When I reached the bottom, first place was no where in sight, nor was third behind.  There was one last 2km flat section, and I wasn't taking chances!  I pushed hard to the last 1km, a flat forest road mostly smooth with occasional potholes.  This section was windy when I entered it, so I got low by putting my forearms on my handlebars/grips.  This position is aero, but super dangerous as your hands aren't on the bar.  I nearly hit the deck when I hit a hidden pothole in the road.  My bike took a hard right, and my right arm was somehow under the handlebar.  It was a miracle I kept it upright, and with an already pounding heart I sprinted to the finish!



I retained my 2nd place, and was greeted with beer, burgers, and a friendly group of people!  It was great day on the bike, and I'm grateful to Dana who hosted the NW Epic Series for putting on an incredible race!

Monday, September 10, 2018

2018 Cougar Slayer



It was a beautiful morning up in Nederland, CO to ride bikes; and I was happy to see friends at the start line.  Especially my buddy Ben Parman who I've seen come up as an elite racer since we met back in 2013.

The day started out at a relaxed pace which gave everyone a chance to chat and help each other navigate the confusing first part of the race.  At about a half hour into the race, Ben, Honey Stinger Bontrager teammate Scott, and myself started to pull away from the group.  After many wrong turns and some crashes, the three of us made it out of the labyrinth that was the first big loop.

Catching up, and up, and up

We all started up one of the biggest climbs of the day together, chatting and having a good time along the way.  The whole time, I knew Ben was holding back.  After a big descent, we started up another big climb on a dirt road.  This is where Ben started to show his abilities and pulled away.  Soon Ben was out of site up the mountain in front of me.  I followed chase, and Scott was soon out of site down the mountain behind me.  At the peak, I caught a glimpse of Ben leaving the aid station set up there.

After grabbing supplies, I continued the chase.  The next section was a rough, rolling 4wd road to a dirt road descent.  Somehow, I was able to pull Ben back in, and grabbed a Strava KOM for the section by doing so.  By the time we reached the next trail head I had caught up to him.  We started up yet another massive climb.  After a minute or two, Ben once again pulled away and that was the last I saw of him until the finish line.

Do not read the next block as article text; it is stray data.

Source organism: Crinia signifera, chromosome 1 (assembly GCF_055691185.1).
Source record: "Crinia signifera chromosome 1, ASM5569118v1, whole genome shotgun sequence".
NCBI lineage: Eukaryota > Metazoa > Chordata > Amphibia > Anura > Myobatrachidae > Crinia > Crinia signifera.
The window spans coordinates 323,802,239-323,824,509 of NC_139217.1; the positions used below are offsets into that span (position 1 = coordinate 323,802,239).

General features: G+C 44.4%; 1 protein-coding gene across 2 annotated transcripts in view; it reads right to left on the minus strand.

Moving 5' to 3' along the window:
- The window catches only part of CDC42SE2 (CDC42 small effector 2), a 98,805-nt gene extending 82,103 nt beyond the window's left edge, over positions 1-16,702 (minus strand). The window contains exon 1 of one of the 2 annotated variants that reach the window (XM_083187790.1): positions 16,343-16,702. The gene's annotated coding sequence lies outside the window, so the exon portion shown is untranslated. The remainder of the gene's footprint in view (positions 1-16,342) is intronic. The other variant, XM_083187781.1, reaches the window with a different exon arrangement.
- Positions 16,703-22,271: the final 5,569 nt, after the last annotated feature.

Big climbing means big descending 

What seemed like a lifetime, I finally climbed to the top of the mountain which topped out at about 10,500ft.  There was no time to rest though since the next section was super technical.  It went from rolling terrain into the biggest descent of the day.  It was a crazy downhill navigating around a boulder filled trail.  Last year this section tormented me, but this year I was ready for it.  I was pretty proud of myself for clearing this treacherous terrain.

Into camel-mode

With the majority of the climbing out of the way, the descent ended to lend way to some more relaxing dirt road rolling.  It must of have been a little too relaxing because I blew by the last aid station.  By the time I noticed it, it was too late to turn around.  Luckily, I had packed an extra water bottle with me just in case.  Still, this was my only water bottle for next two hours (which I didn't know at the time).  Mother nature must of have been watching over me though because she provided me some cloud cover to cool things down.

Primal instincts to avoid carnage

Next on the plate after my aid station debacle was a primitive trail descent.  I haven't been so scared on a bike in a long time.  The trail was so steep that my saddle was on my chest — that's how so far behind I was on my bike.  I was certain my brakes were going to catch on fire at some point.  Amazingly, I avoided carnage, but missed a turn costing me a couple of minutes.

After a big descent, it was time for another big climb.  Although not nearly as long as others in the day, it was by far the steepest.  I still have no idea how I didn't put a foot down to hike up these beasts of climbs, but I was able to grind them out.  After a lot of cursing into the air, I embarked onto the last technical descent.  At this point, my hands/arms were about at their limits.  Perhaps the adrenaline gave me the extra grip I needed to complete the descent down to a canyon road.

Legs, don't fail me now

I was down to the last couple of miles, and one last short climb.  This is when the navigation file loaded onto my bike computer decided to act up.  After nearly five minutes of confusion, I finally found my way again.  Frustrated, I was determined to give the last climb every ounce I had left.  Let me tell you, it took every ounce too.  The last part was so steep I was seeing double.  Coming to the crest of that hill was extremely gratifying.

Still shaking from the cougar attack

After a long, fast, pavement descent I was almost done.  The last section was an easy dirt path ride away from the finish.  Nobody was in sight behind me, but that didn’t stop me from gassing it to the finish.  I like to say I was smiling at the end but being dehydrated while still shaking from the brutalizing trail I embarked on didn’t leave me in a happy place.  However, it only took a sip of Jagged Mountain Brewery’s special Cougar Slayer Blackberry Saison to put a smile back on my face!  Hands down, the Cougar Slayer was the toughest 69 miles and 9,505 ft of climbing (including all the missed turns) I’ve ridden!



The cougar is slayed!

I once again slayed the cougar, but not without a couple of scratches.  After a long battle on the bike, I came out alive with a 2nd place!  Seeing Ben come up through the years as such a strong racer, it’s an honor be second behind him.  I’m extremely proud to have earned the prestigious Cougar Slayer belt buckle!